Court Overturns FAA Ruling On Cape Wind's Turbines
By Mike Mitchell
October 30, 2011 - On Friday the U.S. Court of Appeals
for the District of Columbia overturned the FAA May 17,
2010 ruling that Cape Wind's turbines would present no
hazard to local air traffic control and aircraft. The
court ruled that the FAA misread its own rules when the
agency came to its decision.
The Cape Wind Project, which was first proposed in 2001,
is an offshore wind mill farm that was scheduled to
build 130 wind turbines 400-foot tall by a private
developer, Cape Wind Associates in Nantucket Sound, off
of Cape Cod, Massachusetts. The project would be the
first offshore wind energy project in United States
coastal waters at a projected cost of $2.5 billion.
The project received full approval by local, state and federal authorities. However, Barnstable and the Alliance to Protect Nantucket has apposed the project from its inception due to environmental concerns, spoil the charm of Nantucket Sound and pose navigational threats to aircraft. As a result both Barnstable and the Alliance to Protect Nantucket (plaintiffs) filed suit against the FAA?s May 17th ruling.
The decision by the court to vacate the FAA's "no hazard" finding will now further delay this decade old debate. The court sent the case back to the FAA on the grounds that the FAA misread its regulations. Jim Peters, FAA spokesman stated the FAA will review the courts finding and is unclear it the FAA will need will need to start the process over again.
Rodgers, Communications Director, Cape Wind stated ?the FAA has
reviewed Cape Wind for eight years and repeatedly determined
that Cape Wind did not pose a hazard to air navigation. The
essence of today?s court ruling is that the FAA needs to better
explain its Determination of No Hazard. We are confident that
after the FAA does this, that their decision will stand and we
do not foresee any impact on the project?s schedule in moving
?Really, today?s court decision doesn?t change things very much because our existing Determination of No Hazard (the 3rd we have received since we started with this project) was set to expire in just 90 days and we were going to have to re-apply at that time anyway, this lets us begin that process sooner.?
Audra Parker from
the Alliance to Protect Nantucket stated ?The U.S. Court of Appeals
today issued a resounding victory for the Cape and Islands community and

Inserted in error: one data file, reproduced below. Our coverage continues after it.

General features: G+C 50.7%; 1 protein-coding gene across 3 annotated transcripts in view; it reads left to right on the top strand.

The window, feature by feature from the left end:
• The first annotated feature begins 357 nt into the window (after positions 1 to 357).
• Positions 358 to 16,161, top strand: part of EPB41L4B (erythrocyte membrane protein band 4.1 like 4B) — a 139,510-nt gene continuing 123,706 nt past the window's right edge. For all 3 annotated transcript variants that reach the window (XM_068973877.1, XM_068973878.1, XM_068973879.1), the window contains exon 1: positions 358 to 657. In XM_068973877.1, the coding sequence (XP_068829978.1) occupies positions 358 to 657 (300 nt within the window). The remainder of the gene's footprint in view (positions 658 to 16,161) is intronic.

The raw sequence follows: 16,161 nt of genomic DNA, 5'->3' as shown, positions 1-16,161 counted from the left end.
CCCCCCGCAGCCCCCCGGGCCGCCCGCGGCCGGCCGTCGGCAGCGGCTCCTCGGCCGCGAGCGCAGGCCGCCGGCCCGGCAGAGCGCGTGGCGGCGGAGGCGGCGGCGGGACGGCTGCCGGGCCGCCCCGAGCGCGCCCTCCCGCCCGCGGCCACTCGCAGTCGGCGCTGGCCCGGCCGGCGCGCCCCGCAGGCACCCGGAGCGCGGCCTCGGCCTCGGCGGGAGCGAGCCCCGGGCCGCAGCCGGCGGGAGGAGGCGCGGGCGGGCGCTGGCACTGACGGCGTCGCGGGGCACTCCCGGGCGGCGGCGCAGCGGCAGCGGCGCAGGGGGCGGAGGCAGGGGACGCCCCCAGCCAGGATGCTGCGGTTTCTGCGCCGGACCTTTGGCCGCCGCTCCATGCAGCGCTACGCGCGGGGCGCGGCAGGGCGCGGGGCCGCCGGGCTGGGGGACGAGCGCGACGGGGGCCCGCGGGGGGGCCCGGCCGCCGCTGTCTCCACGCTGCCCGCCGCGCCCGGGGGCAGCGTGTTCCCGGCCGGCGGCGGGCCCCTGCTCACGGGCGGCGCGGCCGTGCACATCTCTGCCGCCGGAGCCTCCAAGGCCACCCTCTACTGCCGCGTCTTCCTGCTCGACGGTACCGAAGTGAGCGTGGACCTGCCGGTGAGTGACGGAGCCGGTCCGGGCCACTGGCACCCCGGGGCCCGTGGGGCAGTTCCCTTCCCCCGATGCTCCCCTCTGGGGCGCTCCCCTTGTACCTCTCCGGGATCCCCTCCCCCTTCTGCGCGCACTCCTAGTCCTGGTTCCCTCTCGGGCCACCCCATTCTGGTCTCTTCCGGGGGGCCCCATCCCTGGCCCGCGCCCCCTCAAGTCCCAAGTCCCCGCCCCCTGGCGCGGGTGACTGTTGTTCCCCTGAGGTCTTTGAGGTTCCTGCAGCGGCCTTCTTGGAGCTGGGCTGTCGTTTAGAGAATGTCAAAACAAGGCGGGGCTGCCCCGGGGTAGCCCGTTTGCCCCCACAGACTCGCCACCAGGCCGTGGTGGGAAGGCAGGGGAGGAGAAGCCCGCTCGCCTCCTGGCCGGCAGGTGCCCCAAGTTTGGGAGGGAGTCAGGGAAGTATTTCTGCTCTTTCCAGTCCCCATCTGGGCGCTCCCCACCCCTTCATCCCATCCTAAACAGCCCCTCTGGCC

the citizens of Massachusetts. The court ruling revoked a previous no
hazard determination by the Federal Aviation Administration (FAA) and
found that the FAA failed to consider the very real dangers and risks to
the operations and safety of the 400,000 flights that transit Nantucket
Sound each year. This represents a major setback for an already
?As a result of
today?s decision, Cape Wind cannot begin construction or proceed with
the project. The FAA case
is the first of multiple federal lawsuits challenging this poorly sited
and expensive project and is just the tip of the iceberg of the problems
the courts will consider relative to the Nantucket Sound location. ?It
is time for Cape Wind and the Department of Interior to relocate this
project to another site that will not only protect Nantucket Sound, but
allow properly sited offshore wind development in a timely way.
?After ten years,
Cape Wind continues to face legal and financial challenges, while better
and cheaper forms of green energy are widely available. The free market
has shown little or no interest in Cape Wind, the federal government has
refused to issue a loan guarantee for the project, and now a federal
court has dealt Cape Wind a major setback in rejecting the FAA?s
The Cape Wind
Project will cover a footprint of 24 square miles, 4.8 miles from
Mashpee, on the south coast of Cape Cod, and 15.8 miles from the island
town of Nantucket. The turbines would be sited 4?11 miles offshore
depending on the shoreline.
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